Legacy capabilities have been a huge source of confusion for Moodle administrators. The first thing to make clear is this: Legacy capabilities have nothing to do with the Predefined roles.
Legacy capabilities are a device created by developers to allow legacy code (i.e., code that has not been fully migrated to the new Roles and Capabilities system) to continue to function under the Roles and Capabilities system.
With my limited understanding of Moodle internals, I will try to explain how Legacy capabilities work. Prior to Moodle 1.7, Moodle would either do something or refuse to do something depending on a user's role: student, teacher, administrator, and so-on. If a user tried to attempt a quiz, for example, Moodle would (internally) ask isstudent(user) ("Is this user a student?") before permitting the quiz attempt, since only students were allowed to attempt quizzes under the old fixed roles system. Under the new Roles and Capabilities system, the equivalent question would be "Does this user have a capability 'Attempt quizzes' with the value Allow?" The full story is more complicated, thanks to multiple assignments and overrides, but I hope you get the idea.
Migrating Moodle to Roles and Capabilities was (and continues to be) a huge undertaking. It was not possible to complete the migration in time for Moodle 1.7. So What about the code that couldn't be fully migrated? It had to be at least partially migrated to keep it functioning, since questions like "Is this user a student?" were no longer valid questions. As a minimum, such questions had to be recoded, and the replacement code needed to be simple because of the time constraint. Legacy capabilities provided the solution.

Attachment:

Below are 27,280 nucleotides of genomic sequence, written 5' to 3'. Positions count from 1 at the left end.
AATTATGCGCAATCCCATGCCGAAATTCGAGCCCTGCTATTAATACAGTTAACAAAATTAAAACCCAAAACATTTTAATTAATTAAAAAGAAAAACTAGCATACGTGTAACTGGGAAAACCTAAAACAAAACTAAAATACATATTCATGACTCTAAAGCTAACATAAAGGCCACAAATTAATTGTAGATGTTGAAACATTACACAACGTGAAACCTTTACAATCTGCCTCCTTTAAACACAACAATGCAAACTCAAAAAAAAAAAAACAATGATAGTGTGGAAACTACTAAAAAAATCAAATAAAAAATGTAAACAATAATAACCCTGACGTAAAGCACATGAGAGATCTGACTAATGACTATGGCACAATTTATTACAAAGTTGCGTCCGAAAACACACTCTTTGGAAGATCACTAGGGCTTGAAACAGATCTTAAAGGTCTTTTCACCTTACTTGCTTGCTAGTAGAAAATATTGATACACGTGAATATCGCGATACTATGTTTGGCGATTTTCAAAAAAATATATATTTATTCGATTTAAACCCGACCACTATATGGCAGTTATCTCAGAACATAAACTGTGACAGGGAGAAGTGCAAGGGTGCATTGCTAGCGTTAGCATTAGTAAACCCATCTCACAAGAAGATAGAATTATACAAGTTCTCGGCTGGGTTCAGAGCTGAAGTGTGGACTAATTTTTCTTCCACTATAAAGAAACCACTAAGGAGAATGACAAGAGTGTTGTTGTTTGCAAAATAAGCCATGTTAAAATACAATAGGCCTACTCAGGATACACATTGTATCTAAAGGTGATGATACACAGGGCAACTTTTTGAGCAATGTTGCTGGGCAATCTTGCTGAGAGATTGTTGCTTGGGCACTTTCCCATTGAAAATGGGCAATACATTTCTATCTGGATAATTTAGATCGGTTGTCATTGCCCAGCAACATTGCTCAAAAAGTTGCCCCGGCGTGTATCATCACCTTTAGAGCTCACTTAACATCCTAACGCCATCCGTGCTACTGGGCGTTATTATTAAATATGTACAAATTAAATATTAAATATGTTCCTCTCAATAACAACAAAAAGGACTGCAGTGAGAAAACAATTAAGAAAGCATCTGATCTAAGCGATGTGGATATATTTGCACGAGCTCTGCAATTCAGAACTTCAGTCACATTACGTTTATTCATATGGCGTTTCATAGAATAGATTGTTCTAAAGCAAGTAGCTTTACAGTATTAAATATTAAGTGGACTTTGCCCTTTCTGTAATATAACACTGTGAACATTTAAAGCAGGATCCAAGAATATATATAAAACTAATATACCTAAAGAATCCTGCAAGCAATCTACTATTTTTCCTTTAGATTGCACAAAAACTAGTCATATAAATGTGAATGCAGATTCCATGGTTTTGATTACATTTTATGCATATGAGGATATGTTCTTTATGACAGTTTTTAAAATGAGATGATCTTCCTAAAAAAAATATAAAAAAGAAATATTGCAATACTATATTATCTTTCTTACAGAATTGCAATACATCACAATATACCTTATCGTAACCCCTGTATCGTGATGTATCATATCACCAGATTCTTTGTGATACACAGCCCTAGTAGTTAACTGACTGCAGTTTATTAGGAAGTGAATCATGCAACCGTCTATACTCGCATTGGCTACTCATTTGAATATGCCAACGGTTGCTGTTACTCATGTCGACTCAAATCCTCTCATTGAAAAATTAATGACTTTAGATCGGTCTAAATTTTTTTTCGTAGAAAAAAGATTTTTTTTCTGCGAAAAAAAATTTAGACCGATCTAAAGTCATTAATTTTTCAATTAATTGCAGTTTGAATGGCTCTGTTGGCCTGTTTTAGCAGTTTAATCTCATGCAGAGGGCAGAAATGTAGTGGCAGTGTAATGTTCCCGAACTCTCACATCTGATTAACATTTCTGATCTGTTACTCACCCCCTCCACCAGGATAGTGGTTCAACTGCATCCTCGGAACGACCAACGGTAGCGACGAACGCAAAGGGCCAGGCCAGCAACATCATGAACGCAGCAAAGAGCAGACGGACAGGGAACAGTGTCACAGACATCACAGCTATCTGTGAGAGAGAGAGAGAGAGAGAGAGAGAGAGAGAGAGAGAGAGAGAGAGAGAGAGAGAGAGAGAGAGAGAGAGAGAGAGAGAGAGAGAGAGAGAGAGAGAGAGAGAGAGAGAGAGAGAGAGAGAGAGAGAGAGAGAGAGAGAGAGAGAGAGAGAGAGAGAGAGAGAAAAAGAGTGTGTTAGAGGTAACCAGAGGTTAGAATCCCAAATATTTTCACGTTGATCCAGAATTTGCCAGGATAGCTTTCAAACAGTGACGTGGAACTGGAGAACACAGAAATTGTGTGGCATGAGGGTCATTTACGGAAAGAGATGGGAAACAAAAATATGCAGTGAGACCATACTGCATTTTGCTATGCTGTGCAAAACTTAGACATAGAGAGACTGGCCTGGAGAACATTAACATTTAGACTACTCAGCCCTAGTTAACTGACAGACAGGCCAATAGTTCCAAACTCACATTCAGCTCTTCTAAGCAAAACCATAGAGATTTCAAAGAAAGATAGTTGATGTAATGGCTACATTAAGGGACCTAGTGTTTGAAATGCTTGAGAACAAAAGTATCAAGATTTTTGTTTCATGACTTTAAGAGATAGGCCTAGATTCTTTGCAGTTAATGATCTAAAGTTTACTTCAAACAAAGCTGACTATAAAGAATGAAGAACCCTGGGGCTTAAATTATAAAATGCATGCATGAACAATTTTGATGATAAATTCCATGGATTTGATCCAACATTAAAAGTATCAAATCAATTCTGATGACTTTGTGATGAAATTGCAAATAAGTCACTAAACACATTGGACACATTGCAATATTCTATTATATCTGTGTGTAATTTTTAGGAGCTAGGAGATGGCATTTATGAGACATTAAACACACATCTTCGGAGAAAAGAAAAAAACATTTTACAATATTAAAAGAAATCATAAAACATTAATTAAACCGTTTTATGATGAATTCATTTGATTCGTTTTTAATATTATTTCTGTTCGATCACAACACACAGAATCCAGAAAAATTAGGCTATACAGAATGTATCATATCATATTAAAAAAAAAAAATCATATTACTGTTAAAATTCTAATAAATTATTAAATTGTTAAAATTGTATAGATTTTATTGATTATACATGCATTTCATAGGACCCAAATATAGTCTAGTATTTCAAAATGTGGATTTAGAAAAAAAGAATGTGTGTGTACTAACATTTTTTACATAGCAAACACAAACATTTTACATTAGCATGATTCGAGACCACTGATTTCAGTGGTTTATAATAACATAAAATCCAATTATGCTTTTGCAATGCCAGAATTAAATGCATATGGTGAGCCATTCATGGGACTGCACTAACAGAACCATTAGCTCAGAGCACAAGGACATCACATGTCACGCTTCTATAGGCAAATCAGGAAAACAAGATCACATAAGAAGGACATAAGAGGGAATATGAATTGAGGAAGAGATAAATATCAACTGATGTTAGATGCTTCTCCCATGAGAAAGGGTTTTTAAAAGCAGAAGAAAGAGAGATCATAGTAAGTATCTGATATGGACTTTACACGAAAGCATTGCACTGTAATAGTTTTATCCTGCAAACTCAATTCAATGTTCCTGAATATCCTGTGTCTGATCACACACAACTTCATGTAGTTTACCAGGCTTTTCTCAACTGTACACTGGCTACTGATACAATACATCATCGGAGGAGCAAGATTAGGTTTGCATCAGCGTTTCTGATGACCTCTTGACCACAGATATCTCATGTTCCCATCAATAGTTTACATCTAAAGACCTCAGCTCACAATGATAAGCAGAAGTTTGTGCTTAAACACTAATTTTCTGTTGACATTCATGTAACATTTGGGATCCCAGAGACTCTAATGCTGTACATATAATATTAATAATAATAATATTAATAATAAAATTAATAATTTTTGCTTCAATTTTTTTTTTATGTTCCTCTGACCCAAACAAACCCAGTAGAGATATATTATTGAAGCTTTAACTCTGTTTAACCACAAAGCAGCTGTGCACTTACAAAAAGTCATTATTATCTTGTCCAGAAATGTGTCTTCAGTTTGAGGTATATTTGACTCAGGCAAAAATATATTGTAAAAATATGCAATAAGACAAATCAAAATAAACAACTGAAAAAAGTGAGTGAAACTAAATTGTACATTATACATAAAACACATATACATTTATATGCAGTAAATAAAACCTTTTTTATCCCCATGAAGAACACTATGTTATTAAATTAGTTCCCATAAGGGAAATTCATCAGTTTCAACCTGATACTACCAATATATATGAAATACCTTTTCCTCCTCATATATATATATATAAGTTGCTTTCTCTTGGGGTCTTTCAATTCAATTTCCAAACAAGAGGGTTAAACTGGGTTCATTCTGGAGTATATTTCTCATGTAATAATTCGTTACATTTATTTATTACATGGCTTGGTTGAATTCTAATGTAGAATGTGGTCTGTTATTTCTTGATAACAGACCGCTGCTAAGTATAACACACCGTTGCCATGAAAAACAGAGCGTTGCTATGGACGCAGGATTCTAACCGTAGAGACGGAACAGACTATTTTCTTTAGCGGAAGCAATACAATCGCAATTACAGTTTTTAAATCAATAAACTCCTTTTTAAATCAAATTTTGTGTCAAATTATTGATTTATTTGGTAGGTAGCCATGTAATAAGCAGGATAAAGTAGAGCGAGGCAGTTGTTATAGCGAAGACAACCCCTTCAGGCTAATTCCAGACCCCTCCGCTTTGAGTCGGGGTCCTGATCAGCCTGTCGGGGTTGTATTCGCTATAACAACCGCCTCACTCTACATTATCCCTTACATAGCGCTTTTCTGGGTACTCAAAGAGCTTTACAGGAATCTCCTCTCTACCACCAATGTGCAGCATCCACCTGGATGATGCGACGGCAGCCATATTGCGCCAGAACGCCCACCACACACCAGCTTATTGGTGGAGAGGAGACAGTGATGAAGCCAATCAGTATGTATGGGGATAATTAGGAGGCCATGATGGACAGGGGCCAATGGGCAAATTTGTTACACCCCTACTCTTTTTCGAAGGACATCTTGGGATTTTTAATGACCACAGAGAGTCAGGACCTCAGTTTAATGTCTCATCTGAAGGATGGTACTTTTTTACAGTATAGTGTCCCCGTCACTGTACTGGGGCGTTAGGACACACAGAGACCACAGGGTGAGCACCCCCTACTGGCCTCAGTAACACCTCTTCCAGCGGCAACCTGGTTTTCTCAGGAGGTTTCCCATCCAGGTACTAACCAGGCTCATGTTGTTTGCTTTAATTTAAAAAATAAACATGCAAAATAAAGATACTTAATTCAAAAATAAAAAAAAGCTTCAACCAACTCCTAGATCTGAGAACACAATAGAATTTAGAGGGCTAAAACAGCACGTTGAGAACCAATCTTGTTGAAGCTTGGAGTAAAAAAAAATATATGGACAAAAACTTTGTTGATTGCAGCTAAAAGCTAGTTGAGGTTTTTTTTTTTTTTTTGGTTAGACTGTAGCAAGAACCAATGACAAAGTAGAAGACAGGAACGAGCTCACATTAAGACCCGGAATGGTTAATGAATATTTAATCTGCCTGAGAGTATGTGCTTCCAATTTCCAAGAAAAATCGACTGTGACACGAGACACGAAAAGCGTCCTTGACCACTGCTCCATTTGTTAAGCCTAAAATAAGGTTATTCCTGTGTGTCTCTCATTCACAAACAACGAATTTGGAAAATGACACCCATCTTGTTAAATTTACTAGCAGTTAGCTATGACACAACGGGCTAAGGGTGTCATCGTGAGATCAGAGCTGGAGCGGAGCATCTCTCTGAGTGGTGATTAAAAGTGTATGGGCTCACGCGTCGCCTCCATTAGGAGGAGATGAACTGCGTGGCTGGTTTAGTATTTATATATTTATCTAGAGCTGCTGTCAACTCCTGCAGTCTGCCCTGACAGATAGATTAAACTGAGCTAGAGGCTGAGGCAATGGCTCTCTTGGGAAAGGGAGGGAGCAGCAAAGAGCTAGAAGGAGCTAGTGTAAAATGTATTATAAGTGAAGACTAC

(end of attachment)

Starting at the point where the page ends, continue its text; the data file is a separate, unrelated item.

More internals: Under Roles and Capabilities, Moodle can ask if a role has a particular capability. Specifically, Moodle can ask "Does this user have a role that has an X capability?". Notice that the value of the X capability (Allow, Prevent, etc.) is unimportant, but only its presence or absence of the capability in the role. I call a capability that is used this way a "marker capability."
A Legacy capability is an extra capability in a role that is used as a marker. For example, the predefined Teacher role contains the legacy capability LEGACY ROLE:Teacher. Everywhere that Moodle used to ask "is this user a teacher?" the code was changed to ask "does this user have a role that contains the capability LEGACY ROLE:Teacher?" Remember that these tests can only be found in code that has not been fully migrated. When the code has been fully migrated, legacy capability tests will be replaced by tests of specific capabilities (such as Attempt quiz = Allow). Eventually all of the legacy code tests have been replaced, and Moodle will no longer need legacy capabilities.
When you define a new role (either from scratch or by copying an existing role), or when you edit an existing role, you are allowed to select from a dropdown list labeled Legacy role type. If you remove the default Legacy capability from Guest, setting it to None, you will see some interesting results, since the tests that rely on the legacy capability will fail and the normal capabilities will take over.
As of version 1.9, Moodle still contains a fair number of of "legacy code" (code that relies on legacy capabilities) in both core and non-core modules. From what I can see, most the tests are isguest() tests. For example, the Forum module still tests for the legacy capability LEGACY ROLE:Guest to determine whether a user should be allowed to start new discussions or reply to posts. This can be frustrating if you've allowed those capabilities for Guest but you keep getting "Sorry, Guests can't post." Want to allow Guests to post to a forum? Fine. Remove the Legacy capability from Guest and override Can start discussions in the forum context. Boom. You're in.
Unfortunately, the legacy capability dropdown is only seen by the administrator, so teachers can't play with the legacy capability in a course context. That's probably by design, not an oversight.